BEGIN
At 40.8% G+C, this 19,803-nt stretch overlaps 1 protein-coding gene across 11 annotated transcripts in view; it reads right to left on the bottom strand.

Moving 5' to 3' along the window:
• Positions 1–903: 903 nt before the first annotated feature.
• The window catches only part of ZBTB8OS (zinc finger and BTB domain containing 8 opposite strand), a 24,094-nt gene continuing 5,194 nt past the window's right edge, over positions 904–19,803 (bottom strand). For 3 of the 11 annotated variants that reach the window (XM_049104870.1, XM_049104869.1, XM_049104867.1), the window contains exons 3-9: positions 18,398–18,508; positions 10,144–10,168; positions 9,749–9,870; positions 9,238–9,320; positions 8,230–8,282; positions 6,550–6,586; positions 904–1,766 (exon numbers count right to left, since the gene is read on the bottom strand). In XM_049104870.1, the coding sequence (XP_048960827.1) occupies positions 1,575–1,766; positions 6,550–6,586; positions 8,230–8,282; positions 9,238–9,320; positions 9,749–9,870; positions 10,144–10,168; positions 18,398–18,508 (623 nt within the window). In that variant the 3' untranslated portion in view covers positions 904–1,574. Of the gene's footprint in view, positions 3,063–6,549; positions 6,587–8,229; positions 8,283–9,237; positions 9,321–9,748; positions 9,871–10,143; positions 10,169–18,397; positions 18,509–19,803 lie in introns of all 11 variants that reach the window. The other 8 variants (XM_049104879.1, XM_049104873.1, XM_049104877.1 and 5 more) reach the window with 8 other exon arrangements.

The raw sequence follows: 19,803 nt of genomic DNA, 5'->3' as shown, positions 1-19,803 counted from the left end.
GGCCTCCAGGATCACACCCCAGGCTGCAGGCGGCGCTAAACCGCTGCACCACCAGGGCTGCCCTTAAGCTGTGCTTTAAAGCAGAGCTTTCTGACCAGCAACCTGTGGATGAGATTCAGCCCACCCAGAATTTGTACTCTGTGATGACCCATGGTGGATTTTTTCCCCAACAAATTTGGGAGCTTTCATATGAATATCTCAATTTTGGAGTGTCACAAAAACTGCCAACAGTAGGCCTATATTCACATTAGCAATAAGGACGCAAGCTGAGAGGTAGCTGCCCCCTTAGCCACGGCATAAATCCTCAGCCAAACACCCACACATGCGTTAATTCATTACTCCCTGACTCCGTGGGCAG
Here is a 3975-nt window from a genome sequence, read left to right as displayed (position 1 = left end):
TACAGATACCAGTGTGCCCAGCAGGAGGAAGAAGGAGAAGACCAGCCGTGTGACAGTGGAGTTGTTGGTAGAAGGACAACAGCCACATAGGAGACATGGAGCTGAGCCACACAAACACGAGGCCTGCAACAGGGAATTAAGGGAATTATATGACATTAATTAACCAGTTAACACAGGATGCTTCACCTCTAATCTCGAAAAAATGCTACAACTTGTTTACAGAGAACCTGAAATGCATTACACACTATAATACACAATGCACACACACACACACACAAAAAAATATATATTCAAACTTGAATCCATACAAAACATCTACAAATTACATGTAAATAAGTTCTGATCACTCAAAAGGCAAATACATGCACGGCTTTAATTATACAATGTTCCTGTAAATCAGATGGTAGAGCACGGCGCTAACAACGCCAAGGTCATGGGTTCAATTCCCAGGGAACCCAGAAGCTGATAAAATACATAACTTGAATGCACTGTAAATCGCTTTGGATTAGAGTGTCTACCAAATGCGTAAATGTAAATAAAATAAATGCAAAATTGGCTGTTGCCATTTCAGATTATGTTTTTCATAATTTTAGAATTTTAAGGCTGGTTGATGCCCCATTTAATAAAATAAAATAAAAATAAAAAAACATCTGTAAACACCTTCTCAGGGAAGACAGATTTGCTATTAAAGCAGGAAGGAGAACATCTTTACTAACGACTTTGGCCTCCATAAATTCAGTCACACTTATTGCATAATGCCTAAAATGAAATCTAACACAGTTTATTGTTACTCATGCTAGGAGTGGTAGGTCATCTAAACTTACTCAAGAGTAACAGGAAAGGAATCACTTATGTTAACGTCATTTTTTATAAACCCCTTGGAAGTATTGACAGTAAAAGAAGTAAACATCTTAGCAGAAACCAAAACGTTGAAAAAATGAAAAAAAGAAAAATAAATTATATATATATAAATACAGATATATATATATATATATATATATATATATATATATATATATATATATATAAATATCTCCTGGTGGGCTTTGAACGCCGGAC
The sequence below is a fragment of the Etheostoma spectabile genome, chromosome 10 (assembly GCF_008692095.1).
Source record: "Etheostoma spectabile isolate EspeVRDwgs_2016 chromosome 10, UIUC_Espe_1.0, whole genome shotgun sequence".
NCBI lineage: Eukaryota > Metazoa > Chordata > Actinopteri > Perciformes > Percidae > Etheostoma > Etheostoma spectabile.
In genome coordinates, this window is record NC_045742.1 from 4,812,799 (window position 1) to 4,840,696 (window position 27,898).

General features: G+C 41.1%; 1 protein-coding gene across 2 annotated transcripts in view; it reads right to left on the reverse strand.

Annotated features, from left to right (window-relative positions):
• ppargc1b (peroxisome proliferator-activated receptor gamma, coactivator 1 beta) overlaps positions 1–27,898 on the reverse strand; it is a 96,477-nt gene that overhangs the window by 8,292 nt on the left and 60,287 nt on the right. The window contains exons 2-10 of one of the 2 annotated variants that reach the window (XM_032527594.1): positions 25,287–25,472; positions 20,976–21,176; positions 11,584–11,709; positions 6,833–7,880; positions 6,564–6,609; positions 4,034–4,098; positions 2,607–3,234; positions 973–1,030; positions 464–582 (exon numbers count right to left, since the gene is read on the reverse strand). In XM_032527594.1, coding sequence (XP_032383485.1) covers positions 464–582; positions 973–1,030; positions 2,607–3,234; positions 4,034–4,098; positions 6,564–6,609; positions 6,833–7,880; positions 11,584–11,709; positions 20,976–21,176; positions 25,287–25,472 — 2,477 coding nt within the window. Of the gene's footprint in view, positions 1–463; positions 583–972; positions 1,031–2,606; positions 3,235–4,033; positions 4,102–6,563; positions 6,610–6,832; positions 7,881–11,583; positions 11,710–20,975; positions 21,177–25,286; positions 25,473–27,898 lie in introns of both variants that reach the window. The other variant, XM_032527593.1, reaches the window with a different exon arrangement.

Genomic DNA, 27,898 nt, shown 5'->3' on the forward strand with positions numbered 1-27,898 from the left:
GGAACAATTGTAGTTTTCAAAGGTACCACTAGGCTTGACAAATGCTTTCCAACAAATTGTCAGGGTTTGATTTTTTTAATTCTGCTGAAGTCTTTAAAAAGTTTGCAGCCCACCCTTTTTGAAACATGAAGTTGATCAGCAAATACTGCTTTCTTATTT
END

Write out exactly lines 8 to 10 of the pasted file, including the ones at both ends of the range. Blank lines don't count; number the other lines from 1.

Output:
TACAGATACCAGTGTGCCCAGCAGGAGGAAGAAGGAGAAGACCAGCCGTGTGACAGTGGAGTTGTTGGTAGAAGGACAACAGCCACATAGGAGACATGGAGCTGAGCCACACAAACACGAGGCCTGCAACAGGGAATTAAGGGAATTATATGACATTAATTAACCAGTTAACACAGGATGCTTCACCTCTAATCTCGAAAAAATGCTACAACTTGTTTACAGAGAACCTGAAATGCATTACACACTATAATACACAATGCACACACACACACACACAAAAAAATATATATTCAAACTTGAATCCATACAAAACATCTACAAATTACATGTAAATAAGTTCTGATCACTCAAAAGGCAAATACATGCACGGCTTTAATTATACAATGTTCCTGTAAATCAGATGGTAGAGCACGGCGCTAACAACGCCAAGGTCATGGGTTCAATTCCCAGGGAACCCAGAAGCTGATAAAATACATAACTTGAATGCACTGTAAATCGCTTTGGATTAGAGTGTCTACCAAATGCGTAAATGTAAATAAAATAAATGCAAAATTGGCTGTTGCCATTTCAGATTATGTTTTTCATAATTTTAGAATTTTAAGGCTGGTTGATGCCCCATTTAATAAAATAAAATAAAAATAAAAAAACATCTGTAAACACCTTCTCAGGGAAGACAGATTTGCTATTAAAGCAGGAAGGAGAACATCTTTACTAACGACTTTGGCCTCCATAAATTCAGTCACACTTATTGCATAATGCCTAAAATGAAATCTAACACAGTTTATTGTTACTCATGCTAGGAGTGGTAGGTCATCTAAACTTACTCAAGAGTAACAGGAAAGGAATCACTTATGTTAACGTCATTTTTTATAAACCCCTTGGAAGTATTGACAGTAAAAGAAGTAAACATCTTAGCAGAAACCAAAACGTTGAAAAAATGAAAAAAAGAAAAATAAATTATATATATATAAATACAGATATATATATATATATATATATATATATATATATATATATATATATATATAAATATCTCCTGGTGGGCTTTGAACGCCGGAC
The sequence below is a fragment of the Etheostoma spectabile genome, chromosome 10 (assembly GCF_008692095.1).
Source record: "Etheostoma spectabile isolate EspeVRDwgs_2016 chromosome 10, UIUC_Espe_1.0, whole genome shotgun sequence".